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    BACKGROUND: Diet may impact important risk factors for endometrial cancer such as obesity and inflammation. However, evidence on the role of specific dietary factors is limited. We investigated associations between dietary fatty acids and endometrial cancer risk in the European Prospective Investigation into Cancer and Nutrition (EPIC). METHODS: This analysis includes 1,886 incident endometrial cancer cases and 297,432 non-cases. All participants were followed up for a mean of 8.8 years. Multivariable Cox proportional hazard models were used to estimate hazard ratios (HR) and 95% confidence intervals (CI) of endometrial cancer across quintiles of individual fatty acids estimated from various food sources quantified through food frequency questionnaires in the entire EPIC cohort. The false discovery rate (q-values) was computed to control for multiple comparisons. RESULTS: Consumption of n-6 ő≥-linolenic acid was inversely associated with endometrial cancer risk (HR comparing 5th with 1st quintile Q5-Q1=0.77, 95% CI‚ÄČ=‚ÄČ0.64; 0.92, p trend=0.01, q-value‚ÄČ=‚ÄČ0.15). This association was mainly driven by ő≥-linolenic acid derived from plant sources (HR per unit increment=0.94, 95%CI= (0.90;0.98), p‚ÄČ=‚ÄČ0.01) but not from animal sources (HR per unit increment= 1.00, 95%CI = (0.92; 1.07), p‚ÄČ=‚ÄČ0.92). In addition, an inverse association was found between consumption of n-3 őĪ-linolenic acid from vegetable sources and endometrial cancer risk (HR per unit increment= 0.93, 95%CI = (0.87; 0.99), p‚ÄČ=‚ÄČ0.04). No significant association was found between any other fatty acids (individual or grouped) and endometrial cancer risk. CONCLUSION: Our results suggest that higher consumption of ő≥-linolenic acid and őĪ-linoleic acid from plant sources may be associated with lower risk of endometrial cancer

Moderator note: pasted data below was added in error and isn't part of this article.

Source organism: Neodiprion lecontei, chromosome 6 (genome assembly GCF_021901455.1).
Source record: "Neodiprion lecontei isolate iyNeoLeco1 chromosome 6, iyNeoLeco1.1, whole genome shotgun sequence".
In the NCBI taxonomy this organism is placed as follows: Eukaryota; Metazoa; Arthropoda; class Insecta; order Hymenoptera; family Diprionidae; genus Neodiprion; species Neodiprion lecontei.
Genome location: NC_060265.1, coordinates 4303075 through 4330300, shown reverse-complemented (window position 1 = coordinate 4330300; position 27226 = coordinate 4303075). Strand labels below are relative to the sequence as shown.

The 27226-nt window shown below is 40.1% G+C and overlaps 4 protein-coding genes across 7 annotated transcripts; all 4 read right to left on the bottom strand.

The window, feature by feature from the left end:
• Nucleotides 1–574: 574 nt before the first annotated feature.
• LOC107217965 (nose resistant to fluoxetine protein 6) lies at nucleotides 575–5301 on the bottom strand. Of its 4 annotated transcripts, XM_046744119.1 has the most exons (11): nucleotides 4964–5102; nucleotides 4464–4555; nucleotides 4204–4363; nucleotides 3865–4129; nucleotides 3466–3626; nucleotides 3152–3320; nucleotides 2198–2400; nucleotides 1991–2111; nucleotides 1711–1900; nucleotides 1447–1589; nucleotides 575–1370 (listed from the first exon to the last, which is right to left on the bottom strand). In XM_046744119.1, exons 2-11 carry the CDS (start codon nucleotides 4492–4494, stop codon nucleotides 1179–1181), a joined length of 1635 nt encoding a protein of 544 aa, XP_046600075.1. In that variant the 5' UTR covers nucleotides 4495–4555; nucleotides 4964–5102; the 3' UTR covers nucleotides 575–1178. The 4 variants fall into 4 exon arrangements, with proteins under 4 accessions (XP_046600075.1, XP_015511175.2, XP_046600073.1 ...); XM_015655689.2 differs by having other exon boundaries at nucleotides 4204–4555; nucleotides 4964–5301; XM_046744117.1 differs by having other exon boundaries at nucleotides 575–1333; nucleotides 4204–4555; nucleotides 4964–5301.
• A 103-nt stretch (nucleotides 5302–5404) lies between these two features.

Risk Factors for Primary Bone Cancer after Childhood Cancer: A PanCare Childhood and Adolescent Cancer Survivor Care and Follow-Up Studies Nested Case-Control Study